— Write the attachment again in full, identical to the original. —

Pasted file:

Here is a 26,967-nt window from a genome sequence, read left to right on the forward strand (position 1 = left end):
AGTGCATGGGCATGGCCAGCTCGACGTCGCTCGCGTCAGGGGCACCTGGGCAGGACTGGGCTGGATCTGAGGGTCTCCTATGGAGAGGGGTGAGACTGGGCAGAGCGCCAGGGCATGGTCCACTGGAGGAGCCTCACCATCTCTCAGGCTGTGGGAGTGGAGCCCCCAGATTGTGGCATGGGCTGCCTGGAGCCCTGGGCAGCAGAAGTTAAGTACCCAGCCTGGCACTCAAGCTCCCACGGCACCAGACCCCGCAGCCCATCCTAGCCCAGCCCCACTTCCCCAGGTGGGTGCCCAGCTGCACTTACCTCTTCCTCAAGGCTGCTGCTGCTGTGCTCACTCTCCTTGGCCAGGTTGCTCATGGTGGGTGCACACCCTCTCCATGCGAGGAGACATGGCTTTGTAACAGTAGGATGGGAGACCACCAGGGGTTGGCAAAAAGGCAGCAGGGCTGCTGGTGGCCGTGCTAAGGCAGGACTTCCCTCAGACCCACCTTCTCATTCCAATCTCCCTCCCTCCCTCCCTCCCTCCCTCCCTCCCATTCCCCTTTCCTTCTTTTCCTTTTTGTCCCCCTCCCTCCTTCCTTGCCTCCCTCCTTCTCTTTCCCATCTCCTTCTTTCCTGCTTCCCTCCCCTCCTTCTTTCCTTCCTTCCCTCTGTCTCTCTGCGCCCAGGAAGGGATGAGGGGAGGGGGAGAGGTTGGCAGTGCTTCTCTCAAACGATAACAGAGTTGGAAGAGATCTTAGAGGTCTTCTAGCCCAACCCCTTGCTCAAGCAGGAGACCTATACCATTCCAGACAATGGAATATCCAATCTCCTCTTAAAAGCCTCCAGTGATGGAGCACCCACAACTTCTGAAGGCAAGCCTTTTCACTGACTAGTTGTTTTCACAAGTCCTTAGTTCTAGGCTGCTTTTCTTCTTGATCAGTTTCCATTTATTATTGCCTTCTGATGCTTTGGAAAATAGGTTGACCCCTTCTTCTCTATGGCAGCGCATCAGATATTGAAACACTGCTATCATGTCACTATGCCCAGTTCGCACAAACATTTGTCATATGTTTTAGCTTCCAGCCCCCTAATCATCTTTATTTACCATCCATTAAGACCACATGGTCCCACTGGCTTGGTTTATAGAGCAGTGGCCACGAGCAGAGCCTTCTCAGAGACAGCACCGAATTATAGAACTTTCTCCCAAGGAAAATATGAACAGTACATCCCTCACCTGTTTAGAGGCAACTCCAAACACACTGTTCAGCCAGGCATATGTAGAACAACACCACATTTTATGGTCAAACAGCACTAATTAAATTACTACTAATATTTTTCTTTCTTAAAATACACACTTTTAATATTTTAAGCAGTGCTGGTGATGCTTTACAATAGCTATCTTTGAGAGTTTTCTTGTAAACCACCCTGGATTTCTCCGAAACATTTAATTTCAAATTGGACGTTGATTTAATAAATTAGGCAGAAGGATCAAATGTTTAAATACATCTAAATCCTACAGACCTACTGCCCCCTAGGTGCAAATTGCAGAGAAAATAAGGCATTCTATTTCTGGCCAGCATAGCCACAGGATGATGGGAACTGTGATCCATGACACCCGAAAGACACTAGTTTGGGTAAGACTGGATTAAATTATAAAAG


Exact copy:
Here is a 26,967-nt window from a genome sequence, read left to right on the forward strand (position 1 = left end):
AGTGCATGGGCATGGCCAGCTCGACGTCGCTCGCGTCAGGGGCACCTGGGCAGGACTGGGCTGGATCTGAGGGTCTCCTATGGAGAGGGGTGAGACTGGGCAGAGCGCCAGGGCATGGTCCACTGGAGGAGCCTCACCATCTCTCAGGCTGTGGGAGTGGAGCCCCCAGATTGTGGCATGGGCTGCCTGGAGCCCTGGGCAGCAGAAGTTAAGTACCCAGCCTGGCACTCAAGCTCCCACGGCACCAGACCCCGCAGCCCATCCTAGCCCAGCCCCACTTCCCCAGGTGGGTGCCCAGCTGCACTTACCTCTTCCTCAAGGCTGCTGCTGCTGTGCTCACTCTCCTTGGCCAGGTTGCTCATGGTGGGTGCACACCCTCTCCATGCGAGGAGACATGGCTTTGTAACAGTAGGATGGGAGACCACCAGGGGTTGGCAAAAAGGCAGCAGGGCTGCTGGTGGCCGTGCTAAGGCAGGACTTCCCTCAGACCCACCTTCTCATTCCAATCTCCCTCCCTCCCTCCCTCCCTCCCTCCCTCCCATTCCCCTTTCCTTCTTTTCCTTTTTGTCCCCCTCCCTCCTTCCTTGCCTCCCTCCTTCTCTTTCCCATCTCCTTCTTTCCTGCTTCCCTCCCCTCCTTCTTTCCTTCCTTCCCTCTGTCTCTCTGCGCCCAGGAAGGGATGAGGGGAGGGGGAGAGGTTGGCAGTGCTTCTCTCAAACGATAACAGAGTTGGAAGAGATCTTAGAGGTCTTCTAGCCCAACCCCTTGCTCAAGCAGGAGACCTATACCATTCCAGACAATGGAATATCCAATCTCCTCTTAAAAGCCTCCAGTGATGGAGCACCCACAACTTCTGAAGGCAAGCCTTTTCACTGACTAGTTGTTTTCACAAGTCCTTAGTTCTAGGCTGCTTTTCTTCTTGATCAGTTTCCATTTATTATTGCCTTCTGATGCTTTGGAAAATAGGTTGACCCCTTCTTCTCTATGGCAGCGCATCAGATATTGAAACACTGCTATCATGTCACTATGCCCAGTTCGCACAAACATTTGTCATATGTTTTAGCTTCCAGCCCCCTAATCATCTTTATTTACCATCCATTAAGACCACATGGTCCCACTGGCTTGGTTTATAGAGCAGTGGCCACGAGCAGAGCCTTCTCAGAGACAGCACCGAATTATAGAACTTTCTCCCAAGGAAAATATGAACAGTACATCCCTCACCTGTTTAGAGGCAACTCCAAACACACTGTTCAGCCAGGCATATGTAGAACAACACCACATTTTATGGTCAAACAGCACTAATTAAATTACTACTAATATTTTTCTTTCTTAAAATACACACTTTTAATATTTTAAGCAGTGCTGGTGATGCTTTACAATAGCTATCTTTGAGAGTTTTCTTGTAAACCACCCTGGATTTCTCCGAAACATTTAATTTCAAATTGGACGTTGATTTAATAAATTAGGCAGAAGGATCAAATGTTTAAATACATCTAAATCCTACAGACCTACTGCCCCCTAGGTGCAAATTGCAGAGAAAATAAGGCATTCTATTTCTGGCCAGCATAGCCACAGGATGATGGGAACTGTGATCCATGACACCCGAAAGACACTAGTTTGGGTAAGACTGGATTAAATTATAAAAG